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You Can Draw Bible Stories for Kids Reviewed By Conny Withay of Bookpleasures.com
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Conny Withay







Reviewer Conny Withay:Operating her own business in office management since 1991, Conny is an avid reader, volunteers reading the Bible to the elderly, and makes handmade jewelry. A cum laude graduate with a degree in art living in the Pacific Northwest, she is married with two sons, two daughter-in-laws, and one granddaughter.

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By Conny Withay
Published on January 28, 2014
 


Author and Illustrator: Sandy Silverthorne
Publisher: Harvest House Publishers
ISBN: 978-0-7369-5500-3




Author and Illustrator: Sandy Silverthorne
Publisher: Harvest House Publishers
ISBN: 978-0-7369-5500-3

Whether you’re an experience artist or you don’t know which end of the pencil to use, this book helps you learn how to sketch, design, create, and illustrate some really cool pictures. And all the while, you’ll be learning some awesome stuff from the Old and New Testaments,” Sandy Silverthorne writes in his book, You Can Draw Bible Stories for Kids.

Targeted toward ages seven to eleven years old, this one hundred and forty-six page large-index sized paperback can be read by any reader interested in quick, easy-to-draw figures and scenes, especially those involving Bible stories. Writing and illustrating for over twenty-five years, author Silverthorne’s small, rudimentary drawings cover almost every page.

The concept of the book is educational, showing how anyone can draw. Starting with the common stick figure of a person, the reader is taught simple changes and alterations to make the design more interesting.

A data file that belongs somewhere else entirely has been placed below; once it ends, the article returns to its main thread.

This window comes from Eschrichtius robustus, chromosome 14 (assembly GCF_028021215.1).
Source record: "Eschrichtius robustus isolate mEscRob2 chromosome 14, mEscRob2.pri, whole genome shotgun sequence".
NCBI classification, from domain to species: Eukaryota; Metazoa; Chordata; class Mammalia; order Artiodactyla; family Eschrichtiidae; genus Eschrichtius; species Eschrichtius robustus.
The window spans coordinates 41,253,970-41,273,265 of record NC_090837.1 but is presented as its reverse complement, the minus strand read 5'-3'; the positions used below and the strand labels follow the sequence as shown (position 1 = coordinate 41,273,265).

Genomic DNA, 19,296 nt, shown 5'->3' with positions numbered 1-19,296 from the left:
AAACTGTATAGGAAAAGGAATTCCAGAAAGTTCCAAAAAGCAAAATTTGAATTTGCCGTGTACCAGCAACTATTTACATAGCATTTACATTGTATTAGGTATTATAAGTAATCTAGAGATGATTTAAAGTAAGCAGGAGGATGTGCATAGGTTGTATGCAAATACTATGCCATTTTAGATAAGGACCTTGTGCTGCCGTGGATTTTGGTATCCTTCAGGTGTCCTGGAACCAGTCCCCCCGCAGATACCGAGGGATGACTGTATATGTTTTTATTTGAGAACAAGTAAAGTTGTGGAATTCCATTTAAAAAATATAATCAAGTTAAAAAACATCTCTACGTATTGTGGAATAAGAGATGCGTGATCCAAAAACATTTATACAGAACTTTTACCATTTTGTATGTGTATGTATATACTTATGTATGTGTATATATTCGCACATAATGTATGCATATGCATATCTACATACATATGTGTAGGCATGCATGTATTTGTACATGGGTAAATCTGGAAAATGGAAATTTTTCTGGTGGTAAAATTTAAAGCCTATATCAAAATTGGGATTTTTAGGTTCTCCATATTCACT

By using nineteen stories from the Old and New Testament, subjects such as creation, Noah’s ark, Moses, Israel’s exodus, Jericho’s wall, Samson and Delilah, David and Goliath, Daniel in the lions’ den, and Jonah and the whale to Jesus’s birth and miracles, John the Baptist, Palm Sunday, and Christ’s resurrection are depicted.

Silverthorne starts his techniques simply by drawing a line or circle, adding a line here and there, and completing it with more detail. There are practice areas along with fill-in-the-blank sections to complete scenes. Since the spaces to draw in are small and limited, he suggests having extra paper available.

Besides the step-by-step tutorials, each chapter includes the Biblical story itself and how it relates to the reader. The stories are written in casual format and end with a “What’s the Big Idea” page applying it to one’s life.

Readers can create their own drawings as they learn about Joshua’s name and meaning, Elijah and Elisha’s hair or lack of it, or Zacchaeus being rich and short in stature. There is a focus on learning to draw animals and human facial emotions.

Although this reader wishes the book was larger in size and the drawings less sophomoric, this would make a neat gift for a young one wanting to draw or a good reference book for Sunday school classes to use visually to explain Bible stories. 

Thanks to Harvest House Publishers for furnishing this book in exchange for a review of the reader’s honest opinion.


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